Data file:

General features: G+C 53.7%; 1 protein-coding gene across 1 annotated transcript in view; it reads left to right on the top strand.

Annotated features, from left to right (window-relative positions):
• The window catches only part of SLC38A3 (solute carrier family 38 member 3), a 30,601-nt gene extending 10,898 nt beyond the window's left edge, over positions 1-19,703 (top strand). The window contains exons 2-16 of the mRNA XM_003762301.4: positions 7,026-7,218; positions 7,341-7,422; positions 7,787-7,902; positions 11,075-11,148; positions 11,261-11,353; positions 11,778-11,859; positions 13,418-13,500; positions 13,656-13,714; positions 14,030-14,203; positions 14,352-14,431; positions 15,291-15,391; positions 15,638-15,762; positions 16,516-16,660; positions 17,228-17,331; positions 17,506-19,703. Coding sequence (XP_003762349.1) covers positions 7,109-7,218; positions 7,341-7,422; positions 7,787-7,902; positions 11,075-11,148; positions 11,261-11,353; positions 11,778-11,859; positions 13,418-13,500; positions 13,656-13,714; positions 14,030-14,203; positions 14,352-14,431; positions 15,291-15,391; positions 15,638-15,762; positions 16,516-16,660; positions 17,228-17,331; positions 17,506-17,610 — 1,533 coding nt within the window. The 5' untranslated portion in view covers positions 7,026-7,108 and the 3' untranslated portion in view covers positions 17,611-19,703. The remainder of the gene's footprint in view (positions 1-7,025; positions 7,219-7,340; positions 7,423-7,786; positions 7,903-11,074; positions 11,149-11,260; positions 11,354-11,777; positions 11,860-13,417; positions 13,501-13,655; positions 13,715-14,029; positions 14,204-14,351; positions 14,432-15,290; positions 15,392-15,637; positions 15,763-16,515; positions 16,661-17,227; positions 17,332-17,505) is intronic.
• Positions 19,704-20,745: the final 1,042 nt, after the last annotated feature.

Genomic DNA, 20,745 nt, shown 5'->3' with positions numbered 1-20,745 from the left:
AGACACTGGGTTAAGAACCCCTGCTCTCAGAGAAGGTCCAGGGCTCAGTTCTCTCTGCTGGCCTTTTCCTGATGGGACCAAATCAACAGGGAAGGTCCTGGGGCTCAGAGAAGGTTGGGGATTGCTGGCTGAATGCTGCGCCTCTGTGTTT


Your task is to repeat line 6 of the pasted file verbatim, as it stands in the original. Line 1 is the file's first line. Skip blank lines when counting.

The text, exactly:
AGACACTGGGTTAAGAACCCCTGCTCTCAGAGAAGGTCCAGGGCTCAGTTCTCTCTGCTGGCCTTTTCCTGATGGGACCAAATCAACAGGGAAGGTCCTGGGGCTCAGAGAAGGTTGGGGATTGCTGGCTGAATGCTGCGCCTCTGTGTTT